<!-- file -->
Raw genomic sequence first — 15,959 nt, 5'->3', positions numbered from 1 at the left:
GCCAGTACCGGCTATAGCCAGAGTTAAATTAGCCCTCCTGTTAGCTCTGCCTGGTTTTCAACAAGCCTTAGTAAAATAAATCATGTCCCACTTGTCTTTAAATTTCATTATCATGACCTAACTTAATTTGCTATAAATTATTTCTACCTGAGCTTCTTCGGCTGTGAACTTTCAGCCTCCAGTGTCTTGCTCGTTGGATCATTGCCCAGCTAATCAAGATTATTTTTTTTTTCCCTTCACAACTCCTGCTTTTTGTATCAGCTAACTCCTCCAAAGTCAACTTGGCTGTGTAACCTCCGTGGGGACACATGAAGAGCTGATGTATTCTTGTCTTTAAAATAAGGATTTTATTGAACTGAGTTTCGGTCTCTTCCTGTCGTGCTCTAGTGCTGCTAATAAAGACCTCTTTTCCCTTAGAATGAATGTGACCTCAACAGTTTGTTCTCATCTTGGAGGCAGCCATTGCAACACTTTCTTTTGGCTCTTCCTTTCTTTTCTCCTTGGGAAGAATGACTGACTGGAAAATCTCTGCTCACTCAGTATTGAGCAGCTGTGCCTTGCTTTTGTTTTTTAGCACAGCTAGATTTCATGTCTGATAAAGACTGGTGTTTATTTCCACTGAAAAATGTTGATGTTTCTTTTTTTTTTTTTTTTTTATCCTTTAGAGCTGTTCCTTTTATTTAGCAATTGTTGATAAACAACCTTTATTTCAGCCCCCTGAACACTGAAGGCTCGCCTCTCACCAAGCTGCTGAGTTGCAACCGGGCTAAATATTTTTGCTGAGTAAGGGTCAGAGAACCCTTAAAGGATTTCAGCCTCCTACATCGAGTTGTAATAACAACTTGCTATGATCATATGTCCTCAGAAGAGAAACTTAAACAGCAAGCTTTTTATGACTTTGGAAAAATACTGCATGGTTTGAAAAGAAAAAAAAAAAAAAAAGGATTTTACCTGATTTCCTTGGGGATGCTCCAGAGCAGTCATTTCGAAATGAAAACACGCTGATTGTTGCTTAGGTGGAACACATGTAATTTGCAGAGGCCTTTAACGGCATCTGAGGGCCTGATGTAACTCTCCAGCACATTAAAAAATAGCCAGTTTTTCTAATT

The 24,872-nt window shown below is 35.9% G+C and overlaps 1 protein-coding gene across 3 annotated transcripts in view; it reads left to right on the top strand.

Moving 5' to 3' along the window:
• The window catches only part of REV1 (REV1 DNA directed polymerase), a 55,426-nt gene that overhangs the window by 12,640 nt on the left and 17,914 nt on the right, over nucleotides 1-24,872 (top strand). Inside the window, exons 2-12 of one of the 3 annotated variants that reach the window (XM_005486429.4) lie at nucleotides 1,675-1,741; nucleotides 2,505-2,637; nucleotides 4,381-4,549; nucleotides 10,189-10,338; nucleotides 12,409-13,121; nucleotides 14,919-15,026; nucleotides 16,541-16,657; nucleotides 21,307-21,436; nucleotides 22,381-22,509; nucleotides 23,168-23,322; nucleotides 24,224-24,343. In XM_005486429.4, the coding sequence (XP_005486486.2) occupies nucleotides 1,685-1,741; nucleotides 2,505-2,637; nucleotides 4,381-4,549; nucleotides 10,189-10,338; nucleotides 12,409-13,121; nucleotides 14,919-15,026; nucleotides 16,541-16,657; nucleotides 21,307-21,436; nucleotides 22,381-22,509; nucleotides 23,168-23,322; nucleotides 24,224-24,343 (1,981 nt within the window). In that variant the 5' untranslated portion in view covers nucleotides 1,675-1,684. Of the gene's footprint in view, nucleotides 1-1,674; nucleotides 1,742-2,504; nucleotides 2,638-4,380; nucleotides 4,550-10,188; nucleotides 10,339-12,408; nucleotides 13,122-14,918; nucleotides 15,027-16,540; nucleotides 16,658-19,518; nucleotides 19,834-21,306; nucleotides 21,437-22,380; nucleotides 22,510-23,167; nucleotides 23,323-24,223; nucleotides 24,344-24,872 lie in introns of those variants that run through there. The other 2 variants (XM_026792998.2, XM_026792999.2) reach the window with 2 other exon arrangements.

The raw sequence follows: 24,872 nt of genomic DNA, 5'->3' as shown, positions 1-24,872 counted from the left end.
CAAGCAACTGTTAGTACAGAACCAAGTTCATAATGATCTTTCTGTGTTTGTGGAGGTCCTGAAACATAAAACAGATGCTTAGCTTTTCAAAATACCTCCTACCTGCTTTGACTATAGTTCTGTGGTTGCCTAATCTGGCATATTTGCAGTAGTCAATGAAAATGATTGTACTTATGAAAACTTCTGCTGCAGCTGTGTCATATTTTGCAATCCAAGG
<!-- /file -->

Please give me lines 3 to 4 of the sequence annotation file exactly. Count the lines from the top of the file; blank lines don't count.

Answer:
The 24,872-nt window shown below is 35.9% G+C and overlaps 1 protein-coding gene across 3 annotated transcripts in view; it reads left to right on the top strand.

Moving 5' to 3' along the window: